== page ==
When the body of Hunter Gearhardt washes up on the banks of a seasonal river outside of Pomacochas, Peru, with only samples of vegetation, a handful of feathers, two black- and gray-streaked rocks, and a golden headdress of indeterminate origin in his possession, his grieving father launches an expedition to determine how his son died. The party uses these clues to divine Hunter’s route into the jungle, where they find a surviving offshoot of a primitive tribe, long thought to be extinct, and something far more sinister, something that’s been able to avoid discovery for eons for one simple reason: No one leaves the rainforest alive.
Self-published works can be hazardous territory for readers. Most are simply awful, authored by people who have little idea how to write a coherent sentence, let alone an entire novel. But there are a few diamonds among the mile-high mounds of coal. Burial Ground is one of them.
Burial Ground has been favorably compared to Michael Crichton’s works in both tone and theme. The fact is the novel is pretty much a rewrite of Crichton’s Congo, except it is set in South America instead of Africa and stars monsters that would be right at home in Jurassic Park. Businessman Leo Gearhardt launches an expedition to a remote corner of Peru to find out who — or possibly what — killed his son, a geologist who was on the cusp of discovering a major gold ore deposit. One of the few clues are some strange feathers that were found on his son’s body — feathers that don’t match those of any known bird. Gearhardt assembles a small team of scientists and a documentary crew to accommodate him on the expedition, but what they find only adds to the mystery: Why do the natives fortify their village with thick walls? What is the link between the ancient ruins the team discovers and legends about feathered serpents? And what’s up with those creepy butterflies?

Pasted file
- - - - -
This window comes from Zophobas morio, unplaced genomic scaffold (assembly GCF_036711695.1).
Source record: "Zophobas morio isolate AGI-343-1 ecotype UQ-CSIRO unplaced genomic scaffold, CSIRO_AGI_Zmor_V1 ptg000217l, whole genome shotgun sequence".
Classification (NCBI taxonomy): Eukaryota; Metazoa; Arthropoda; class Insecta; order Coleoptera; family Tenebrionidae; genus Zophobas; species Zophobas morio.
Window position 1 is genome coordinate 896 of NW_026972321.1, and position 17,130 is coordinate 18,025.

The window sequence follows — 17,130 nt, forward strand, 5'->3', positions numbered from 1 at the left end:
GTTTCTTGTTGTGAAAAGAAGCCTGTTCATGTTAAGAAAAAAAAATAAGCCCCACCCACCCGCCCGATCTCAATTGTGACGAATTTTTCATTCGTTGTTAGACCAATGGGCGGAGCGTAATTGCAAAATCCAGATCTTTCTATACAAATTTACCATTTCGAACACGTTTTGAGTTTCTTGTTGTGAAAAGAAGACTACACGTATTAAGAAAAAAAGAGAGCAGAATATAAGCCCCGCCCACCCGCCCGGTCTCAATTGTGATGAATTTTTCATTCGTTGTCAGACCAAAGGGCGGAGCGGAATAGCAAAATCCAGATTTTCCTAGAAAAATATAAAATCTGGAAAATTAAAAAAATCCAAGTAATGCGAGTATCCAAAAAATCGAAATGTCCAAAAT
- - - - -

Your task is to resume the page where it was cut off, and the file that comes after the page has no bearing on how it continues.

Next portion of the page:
I’m being intentionally vague because much of fun of the novel is unraveling the mystery that the author slowly builds. And I do mean slowly given that most of the action takes place in the final few chapters of Burial Ground. Readers with patience will be rewarded with an adventure that’s not particularly memorable but still entertaining, like stumbling upon a B-movie that turns out better than you expected. Granted, the plot may lack originality, and chances are most readers of this blog will figure out what monsters are lurking in the Peruvian rainforest long before they make their first appearance. Still, the author knows how to spin a good yarn that keeps you wanting to know what happens next. Give it a try if you miss Crichton.
The author has self-published several novels, most of them thrillers. His website is author.michaelmcbride.net